First Lady Mrs Jeannette Kagame’s remarks at the Launch of the SheTrades Initiative in Rwanda Kigali, 22 March 2017
Honourable Ministers, Executive Director of International Trade Centre, Distinguished representatives of international and national institutions, Ladies and Gentlemen, Good Morning. It is with great pleasure that I join you all today,for thelaunch in Rwanda of the pivotal initiative ‘SheTrades’, which provides women entrepreneurs with a unique network and platform to connect to markets. With the ambitious, yet attainable goal to connect one million women entrepreneurs to global markets by 2020,
SheTrades has found the key to unlocking one of the most important barriers to women’s economic independence. Allow me to commend the ITC for this contribution. Distinguished delegates, ladies and gentlemen, A report published by McKinsey in 2015 found that US$12 trillion could be added to global GDP by 2015 simply by advancing gender equality. In other words, if women – who constitute over half of the world’s working age population do not fully utilize their potential to generate wealth, the global economy will suffer. This is how much we lose!
There are many reasons why globally women do not participate in international trade and concentrate rather on petty and small-scale enterprising: Policy, Cultural inhibitions, Access to finance, Skills gap and access to information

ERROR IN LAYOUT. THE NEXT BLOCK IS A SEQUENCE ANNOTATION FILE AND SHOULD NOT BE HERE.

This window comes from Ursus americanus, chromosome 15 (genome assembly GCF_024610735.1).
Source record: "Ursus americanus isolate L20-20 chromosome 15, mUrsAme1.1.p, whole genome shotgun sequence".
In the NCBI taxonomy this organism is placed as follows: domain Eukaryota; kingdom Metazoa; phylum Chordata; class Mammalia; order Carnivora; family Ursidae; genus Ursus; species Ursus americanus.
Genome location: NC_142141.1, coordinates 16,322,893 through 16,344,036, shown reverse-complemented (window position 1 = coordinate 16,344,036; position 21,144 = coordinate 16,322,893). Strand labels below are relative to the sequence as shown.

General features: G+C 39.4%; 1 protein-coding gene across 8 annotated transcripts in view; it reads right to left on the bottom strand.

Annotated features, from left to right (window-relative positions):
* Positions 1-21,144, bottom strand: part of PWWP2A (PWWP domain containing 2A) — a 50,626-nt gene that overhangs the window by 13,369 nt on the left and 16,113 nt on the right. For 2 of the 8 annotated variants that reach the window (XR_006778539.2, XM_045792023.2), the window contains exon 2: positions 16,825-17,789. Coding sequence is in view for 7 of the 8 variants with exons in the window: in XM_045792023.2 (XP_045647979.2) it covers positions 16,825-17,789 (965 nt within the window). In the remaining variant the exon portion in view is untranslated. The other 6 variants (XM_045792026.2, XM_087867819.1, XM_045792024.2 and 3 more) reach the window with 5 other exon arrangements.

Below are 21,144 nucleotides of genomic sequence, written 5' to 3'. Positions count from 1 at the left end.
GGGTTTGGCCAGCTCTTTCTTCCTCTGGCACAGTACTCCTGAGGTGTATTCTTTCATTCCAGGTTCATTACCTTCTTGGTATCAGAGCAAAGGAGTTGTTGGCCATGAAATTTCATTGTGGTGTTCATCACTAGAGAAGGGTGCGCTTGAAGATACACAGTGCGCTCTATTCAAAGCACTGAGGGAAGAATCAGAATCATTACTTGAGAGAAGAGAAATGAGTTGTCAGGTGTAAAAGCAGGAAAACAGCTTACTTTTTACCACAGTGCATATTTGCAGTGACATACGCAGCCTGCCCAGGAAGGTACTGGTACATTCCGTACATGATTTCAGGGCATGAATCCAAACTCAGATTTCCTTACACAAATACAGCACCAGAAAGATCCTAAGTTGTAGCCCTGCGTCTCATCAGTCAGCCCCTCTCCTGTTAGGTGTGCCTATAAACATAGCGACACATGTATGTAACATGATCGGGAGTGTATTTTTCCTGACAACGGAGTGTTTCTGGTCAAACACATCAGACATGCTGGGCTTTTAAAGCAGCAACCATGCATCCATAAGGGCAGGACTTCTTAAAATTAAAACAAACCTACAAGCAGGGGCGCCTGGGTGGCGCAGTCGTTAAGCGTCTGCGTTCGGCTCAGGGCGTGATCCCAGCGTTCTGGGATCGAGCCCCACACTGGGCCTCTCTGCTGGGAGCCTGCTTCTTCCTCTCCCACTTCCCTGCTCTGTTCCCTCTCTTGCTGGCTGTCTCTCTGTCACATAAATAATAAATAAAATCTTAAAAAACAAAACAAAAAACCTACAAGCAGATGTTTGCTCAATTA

How has Rwanda addressed the structural barriers to women’s economic empowerment? In Rwanda, today, equality – in all its dimensions – remains the bedrock of government policy orientation and development action. Thus, gender equality is one of the key determinants of Rwanda’s economic policy options.
The recent years have seen my fellow Rwandan women playing an increasingly active role in the socio-economic life of our country,while also gaining more access to financial services, training, and markets. In fact, figures show that rates for women financial inclusion more than doubled within the past 5 years, from 16%to 39% in 20161. Creating a conducive business environment is key.
Rwanda was ranked in 56th position in the 2017 Doing Business index, and, the one-stop centre of Rwanda
1 Financial exclusion of women decreased from 32% to 13% between 2012 and 2016; their financial inclusion and access to other formal mechanisms (non-bank) increased from 16% to 39% in 2016. “From victims to leading actors: Rwanda’s Gender Dividend” (2016).
Development Board (RDB) provides the erstwhile business owner, or investor, a 360 degree virtual tour of the growth and investment opportunities in the country. This, in addition to registering businesses within 48 hours, and paying special attention to women-owned businesses. The Government of Rwanda adopted a practical grassroots-based economic uplifting of the lowest quintile, by introducing pro-poor economic initiatives, such as the ‘one cow per poor family’, also known as Girinka. This has greatly benefited women living on under $2 a day, allowing them to afford a home, send their children to school, but also benefit from renewable energy sources, such as biogas.
In addition to providing a source of livelihood, this programme has enabled women and men in this category, to save and multiply an income, with heartwarming testimonies of families moving from $2 to $200 a day.